5. Check fuel pressure and volume. Fuel pressure and
volume should meet specifications and not be slightly over or under.
NOTE: • When using a volumetric fuel
pressure gauge, the following rule of thumb could be used. Generally, with
engine running, SFI and PFI systems should have a 0.3 to 0.5 gal per minute
of fuel flow, at a minimum, and TBI should have 0.4 to 0.7 gal per minutes
of fuel flow. There are system variations and this is only meant to be used
as general minimum rule.
oscilloscope should be used to check the integrity of the commutator
windings inside the fuel pump motor, by using a low clamp-on amp probe to
determine current load ( Amps ) and fuel pump RPM. A 3000 to 7000 RPM and a
4 to 6 Amps load is acceptable.
If the fuel system is found to be within normal parameters
then again decide whether the use of the Multi-channel scope/DDC is called
for. If fuel mixture problems are suspected, then there might be a sensor
causing the problem. If not then go on to the next step.
6. Perform a
full ignition check using an oscilloscope. Determine that there is a
proper KV firing line, spark line KV and spark duration. ( normal coil
saturation (dwell) should be at around 4 mS to 5 mS, with as much as 8 mS on
7. Perform a back pressure check using a back
pressure gauge to determine if a clogged catalytic converter is the culprit.
8. Determine that ignition timing is up to
specifications. Older engines may require a slight off specs adjustments to
make up for slack in the timing chain or belt. Use your judgment.
9. Determine proper valve timing and/or timing-belt/chain
DDC/MULTI-CHANNEL OSCILLOSCOPE OPERATION
The DDC is a Multi-Channel oscilloscope using software
driven electronic break out box technology. The following steps must
be performed when using the DDC or any other multi-channel scope/breakout
box. However, this technique is applicable in using any multi-channel
Perform a sweep test of the entire wiring
harness. Start by checking all sensors and activate all solenoids and
actuators to determine proper operation. ( The conditional tests on
the DDC should not be performed under normal circumstances, since it would
only reveal a problem in extreme cases, as in open or shorted grounds).
NOTE: Pay particular attention to the fact
that sometimes unrelated components share the same ground or power feed
circuit. A short in the A/C high pressure switch may cause a MAP sensor
faulty code, due to the fact that they might share the same 5 volts
reference circuit from the ECM. This is the case of the 95 Plymouth Voyager.
You should never dismiss any out of specs sweep readings and assume nothing
when in comes to diagnosing modern vehicle systems.
the following signal waveform tests. Test all grounds while cranking the
vehicle, and while running at idle and at 2500 RPM. The ground signal should
not go above 300 mV in
cranking mode and should not go above 100 mV in idling mode.
Anything above those figures would constitute a ground signal problem.
However, certain vehicles exhibit a high amount of interference on the
ground lines. Such interference is normal, so long as the interference
voltage waveform returns to 0.00 volts.
• Power feed
test. Test all 12 Volts ECM feed lines including the 5 Volts reference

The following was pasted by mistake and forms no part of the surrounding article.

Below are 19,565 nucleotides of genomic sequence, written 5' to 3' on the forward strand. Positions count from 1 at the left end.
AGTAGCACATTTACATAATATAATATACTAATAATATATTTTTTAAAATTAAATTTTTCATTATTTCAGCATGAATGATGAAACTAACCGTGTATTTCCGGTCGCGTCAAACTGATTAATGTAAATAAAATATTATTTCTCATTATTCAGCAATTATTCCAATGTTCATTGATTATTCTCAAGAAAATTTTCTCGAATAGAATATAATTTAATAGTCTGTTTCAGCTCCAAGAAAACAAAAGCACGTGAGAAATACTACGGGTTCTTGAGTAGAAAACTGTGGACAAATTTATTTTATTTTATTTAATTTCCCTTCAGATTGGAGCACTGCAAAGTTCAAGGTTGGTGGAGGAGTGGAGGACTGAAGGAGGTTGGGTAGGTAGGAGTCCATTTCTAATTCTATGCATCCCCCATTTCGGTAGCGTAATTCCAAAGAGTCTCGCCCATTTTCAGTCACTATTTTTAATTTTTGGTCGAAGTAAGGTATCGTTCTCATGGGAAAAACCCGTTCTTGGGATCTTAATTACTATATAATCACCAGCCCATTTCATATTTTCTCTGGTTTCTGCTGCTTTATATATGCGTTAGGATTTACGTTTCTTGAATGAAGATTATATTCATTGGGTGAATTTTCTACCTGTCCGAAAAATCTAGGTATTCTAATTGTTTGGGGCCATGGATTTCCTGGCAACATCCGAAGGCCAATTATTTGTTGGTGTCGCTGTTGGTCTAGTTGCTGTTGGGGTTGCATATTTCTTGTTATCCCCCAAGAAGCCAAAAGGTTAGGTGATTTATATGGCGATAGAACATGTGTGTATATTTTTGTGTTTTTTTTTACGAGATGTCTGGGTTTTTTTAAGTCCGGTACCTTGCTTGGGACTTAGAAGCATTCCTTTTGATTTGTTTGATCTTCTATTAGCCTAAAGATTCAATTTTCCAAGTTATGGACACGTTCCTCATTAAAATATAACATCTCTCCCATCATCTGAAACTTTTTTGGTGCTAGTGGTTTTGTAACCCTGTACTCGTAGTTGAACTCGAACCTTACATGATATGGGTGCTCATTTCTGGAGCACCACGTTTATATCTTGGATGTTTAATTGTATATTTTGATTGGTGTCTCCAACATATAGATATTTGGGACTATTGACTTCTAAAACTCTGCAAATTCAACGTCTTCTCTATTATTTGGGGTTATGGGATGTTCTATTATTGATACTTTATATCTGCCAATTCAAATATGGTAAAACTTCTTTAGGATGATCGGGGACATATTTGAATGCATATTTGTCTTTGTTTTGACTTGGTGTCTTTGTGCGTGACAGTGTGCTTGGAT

line to the sensors. Check for no sudden drop-outs of battery volts and
correct voltage levels.
signals. Start with the most important signals which appear at the
beginning of a pin out list. A general rule should be distributor or ignition signals
first ( pick up coil, crank, cam, ignition reference, ignition
primary if needed, knock sensor to determine ignition retardation, and
starter signal ), then
fuel related signals ( injectors, MAF, TPS, MAP, IAT, O2 sensor ).
NOTE: It is extremely important to arrive at a
correlation between signals to establish a relationship. Notice the two
Example 1- If a crank signal scope trace has a spike
that correlates with the ignition primary of cylinder # 1, then there is a
relationship between the two signals and the ignition components are
probably at fault. The use of PC-OVERLAY feature should be used to determine
a possible correlation and therefore establish a relationship between two
Example 2- If the vehicle is pre-loaded, the MAF signal
should indicate excess air coming into the engine and the O2 sensor signal
should show a momentary rich signal output and then start cycling again to
show that the ECM is in control. Lack of fuel control by the ECM points to a
fuel starvation problem or on the rich side an excess fuel problem. These
causes should be further analyzed.
When checking the fuel related signals, the ECM should be in
fuel control at all times with a few exceptions ( WOT & Deceleration ).
See figure 1.
check . Manual multi-meter or Graphing multi-meter tests should be used,
when necessary, to check sensors and generally slower moving signals like O2
sensor and MAF/MAP response.
Example 3- When checking MAF sensor response to a WOT
actuation, the resulting meter or GMM waveform time-base should be around ½
a second or 500 mS. O2 sensor response should be in the order of once every
second or 1 Hz. Also a TPS sweep should be performed, if needed. The manual
multi-meter tests can also be used to see signal correlation and establish
relationships between signals just as the scanner graphing or the
Proper diagnostics procedure is an integral part of good
troubleshooting practice. By strictly adhering to these procedures, you can
confidently arrive at the source of the problem at hand. It is important to
always avoid the pattern failure approach to diagnosing problems.
Over the years experience has shown the advantages and limitations of each
and proper procedure clearly will always lead you in the right direction.